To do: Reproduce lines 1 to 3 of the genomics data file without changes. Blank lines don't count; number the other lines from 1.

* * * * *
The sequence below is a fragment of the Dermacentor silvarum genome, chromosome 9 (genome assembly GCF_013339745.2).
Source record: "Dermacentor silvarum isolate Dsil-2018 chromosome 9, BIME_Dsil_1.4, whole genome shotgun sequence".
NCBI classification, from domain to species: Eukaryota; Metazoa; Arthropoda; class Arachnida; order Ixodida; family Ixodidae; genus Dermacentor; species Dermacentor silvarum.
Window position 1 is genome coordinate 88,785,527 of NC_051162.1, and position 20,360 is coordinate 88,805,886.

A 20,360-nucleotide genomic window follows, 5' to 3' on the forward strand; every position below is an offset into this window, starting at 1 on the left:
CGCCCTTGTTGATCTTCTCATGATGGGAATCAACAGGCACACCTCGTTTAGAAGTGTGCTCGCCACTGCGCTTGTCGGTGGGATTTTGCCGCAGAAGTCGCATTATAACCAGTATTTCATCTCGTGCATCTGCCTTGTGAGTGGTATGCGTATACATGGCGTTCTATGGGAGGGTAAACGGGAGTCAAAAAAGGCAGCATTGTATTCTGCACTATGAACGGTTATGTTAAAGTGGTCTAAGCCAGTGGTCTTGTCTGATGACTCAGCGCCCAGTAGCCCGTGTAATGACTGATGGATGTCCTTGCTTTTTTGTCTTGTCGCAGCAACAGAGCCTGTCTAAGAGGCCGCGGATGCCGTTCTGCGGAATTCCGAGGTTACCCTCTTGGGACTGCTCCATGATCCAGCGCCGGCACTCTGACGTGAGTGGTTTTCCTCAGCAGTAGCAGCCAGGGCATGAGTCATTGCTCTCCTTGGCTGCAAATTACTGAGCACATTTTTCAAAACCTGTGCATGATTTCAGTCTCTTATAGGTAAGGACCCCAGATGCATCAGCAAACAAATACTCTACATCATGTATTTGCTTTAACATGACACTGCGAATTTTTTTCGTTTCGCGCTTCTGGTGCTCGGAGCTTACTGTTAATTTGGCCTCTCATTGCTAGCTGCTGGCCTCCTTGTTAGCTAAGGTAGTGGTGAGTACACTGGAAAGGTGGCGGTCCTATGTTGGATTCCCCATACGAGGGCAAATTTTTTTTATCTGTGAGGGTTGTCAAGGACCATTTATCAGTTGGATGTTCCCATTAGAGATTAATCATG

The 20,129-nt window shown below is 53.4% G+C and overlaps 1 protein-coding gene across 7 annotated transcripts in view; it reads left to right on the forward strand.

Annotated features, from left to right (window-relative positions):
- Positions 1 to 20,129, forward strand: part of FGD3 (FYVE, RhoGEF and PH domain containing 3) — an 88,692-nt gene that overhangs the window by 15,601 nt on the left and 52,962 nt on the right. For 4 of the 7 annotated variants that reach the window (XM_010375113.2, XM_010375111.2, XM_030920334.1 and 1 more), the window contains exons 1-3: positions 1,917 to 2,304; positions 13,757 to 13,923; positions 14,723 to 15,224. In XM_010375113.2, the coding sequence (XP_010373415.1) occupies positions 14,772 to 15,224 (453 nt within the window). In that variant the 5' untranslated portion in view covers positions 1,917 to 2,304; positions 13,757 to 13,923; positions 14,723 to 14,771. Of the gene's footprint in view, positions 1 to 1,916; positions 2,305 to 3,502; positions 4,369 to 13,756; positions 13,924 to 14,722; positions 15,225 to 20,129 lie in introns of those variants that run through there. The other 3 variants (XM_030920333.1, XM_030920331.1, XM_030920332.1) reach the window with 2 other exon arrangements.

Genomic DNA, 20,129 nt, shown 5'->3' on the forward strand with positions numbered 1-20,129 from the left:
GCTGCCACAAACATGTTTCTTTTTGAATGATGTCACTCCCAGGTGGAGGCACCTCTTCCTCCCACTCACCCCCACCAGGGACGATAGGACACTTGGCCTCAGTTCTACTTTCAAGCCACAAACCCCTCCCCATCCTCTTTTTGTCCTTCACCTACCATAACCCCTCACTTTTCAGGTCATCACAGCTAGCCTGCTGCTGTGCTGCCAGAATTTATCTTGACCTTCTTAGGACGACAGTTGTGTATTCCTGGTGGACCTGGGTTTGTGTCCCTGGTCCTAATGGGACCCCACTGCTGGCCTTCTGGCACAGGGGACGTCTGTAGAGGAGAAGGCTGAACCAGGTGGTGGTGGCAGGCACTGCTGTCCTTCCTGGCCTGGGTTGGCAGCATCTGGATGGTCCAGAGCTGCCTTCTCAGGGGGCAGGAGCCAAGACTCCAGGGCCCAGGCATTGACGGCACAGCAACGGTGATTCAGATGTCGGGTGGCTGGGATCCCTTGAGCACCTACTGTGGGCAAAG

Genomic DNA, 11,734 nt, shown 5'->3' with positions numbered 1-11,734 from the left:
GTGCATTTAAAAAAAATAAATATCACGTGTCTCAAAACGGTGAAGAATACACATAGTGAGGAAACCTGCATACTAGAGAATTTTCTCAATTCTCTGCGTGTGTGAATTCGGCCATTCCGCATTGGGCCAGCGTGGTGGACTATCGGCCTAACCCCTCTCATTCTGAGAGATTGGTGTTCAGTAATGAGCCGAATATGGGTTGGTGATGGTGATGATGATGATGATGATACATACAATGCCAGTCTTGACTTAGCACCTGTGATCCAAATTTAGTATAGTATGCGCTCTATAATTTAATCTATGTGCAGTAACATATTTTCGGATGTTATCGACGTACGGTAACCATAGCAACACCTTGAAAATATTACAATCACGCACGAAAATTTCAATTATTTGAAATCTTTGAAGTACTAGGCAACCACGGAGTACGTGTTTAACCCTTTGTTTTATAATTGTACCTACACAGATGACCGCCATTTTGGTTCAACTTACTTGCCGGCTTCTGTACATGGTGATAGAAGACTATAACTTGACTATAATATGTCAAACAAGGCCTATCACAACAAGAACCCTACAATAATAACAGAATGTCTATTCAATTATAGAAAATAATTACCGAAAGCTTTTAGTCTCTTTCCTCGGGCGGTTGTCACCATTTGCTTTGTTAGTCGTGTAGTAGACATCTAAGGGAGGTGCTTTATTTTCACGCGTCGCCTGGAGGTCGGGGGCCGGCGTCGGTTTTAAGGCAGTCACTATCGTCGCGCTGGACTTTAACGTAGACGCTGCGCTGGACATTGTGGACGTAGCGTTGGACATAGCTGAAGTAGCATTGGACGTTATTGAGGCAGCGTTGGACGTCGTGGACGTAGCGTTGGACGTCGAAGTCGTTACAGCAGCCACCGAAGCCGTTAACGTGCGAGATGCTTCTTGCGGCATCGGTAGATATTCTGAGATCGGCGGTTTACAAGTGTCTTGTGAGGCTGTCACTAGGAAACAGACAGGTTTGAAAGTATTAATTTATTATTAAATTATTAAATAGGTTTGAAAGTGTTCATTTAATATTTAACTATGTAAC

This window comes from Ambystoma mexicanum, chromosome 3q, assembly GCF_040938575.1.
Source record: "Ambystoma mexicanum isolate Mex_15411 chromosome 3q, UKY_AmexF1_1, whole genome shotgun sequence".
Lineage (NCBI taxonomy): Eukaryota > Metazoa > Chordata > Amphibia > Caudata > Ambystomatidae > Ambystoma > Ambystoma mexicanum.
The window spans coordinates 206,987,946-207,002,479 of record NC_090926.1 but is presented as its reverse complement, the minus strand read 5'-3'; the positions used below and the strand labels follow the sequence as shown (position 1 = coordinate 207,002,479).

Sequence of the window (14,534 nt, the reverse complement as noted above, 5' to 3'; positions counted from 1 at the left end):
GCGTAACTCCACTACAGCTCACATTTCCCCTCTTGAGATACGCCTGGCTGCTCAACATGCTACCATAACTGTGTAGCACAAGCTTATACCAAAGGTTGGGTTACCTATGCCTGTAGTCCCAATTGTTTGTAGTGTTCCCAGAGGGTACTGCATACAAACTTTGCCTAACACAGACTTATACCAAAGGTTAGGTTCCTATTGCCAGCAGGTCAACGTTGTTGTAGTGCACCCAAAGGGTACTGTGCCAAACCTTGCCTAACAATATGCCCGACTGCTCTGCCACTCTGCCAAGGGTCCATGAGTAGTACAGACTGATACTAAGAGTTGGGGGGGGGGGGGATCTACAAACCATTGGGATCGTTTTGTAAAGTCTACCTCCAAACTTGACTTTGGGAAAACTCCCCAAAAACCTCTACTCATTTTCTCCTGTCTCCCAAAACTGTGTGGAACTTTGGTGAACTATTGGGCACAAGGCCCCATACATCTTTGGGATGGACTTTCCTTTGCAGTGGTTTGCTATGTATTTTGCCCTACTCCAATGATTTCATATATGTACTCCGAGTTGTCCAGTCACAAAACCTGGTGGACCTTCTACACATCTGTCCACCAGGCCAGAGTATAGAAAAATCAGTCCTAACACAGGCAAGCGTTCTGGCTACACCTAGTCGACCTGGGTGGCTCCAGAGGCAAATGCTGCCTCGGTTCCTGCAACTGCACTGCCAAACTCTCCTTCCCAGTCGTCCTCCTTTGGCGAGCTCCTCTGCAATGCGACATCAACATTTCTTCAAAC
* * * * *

The sequence below is a fragment of the Dermacentor silvarum genome, chromosome 9 (genome assembly GCF_013339745.2).
Source record: "Dermacentor silvarum isolate Dsil-2018 chromosome 9, BIME_Dsil_1.4, whole genome shotgun sequence".
NCBI classification, from domain to species: Eukaryota; Metazoa; Arthropoda; class Arachnida; order Ixodida; family Ixodidae; genus Dermacentor; species Dermacentor silvarum.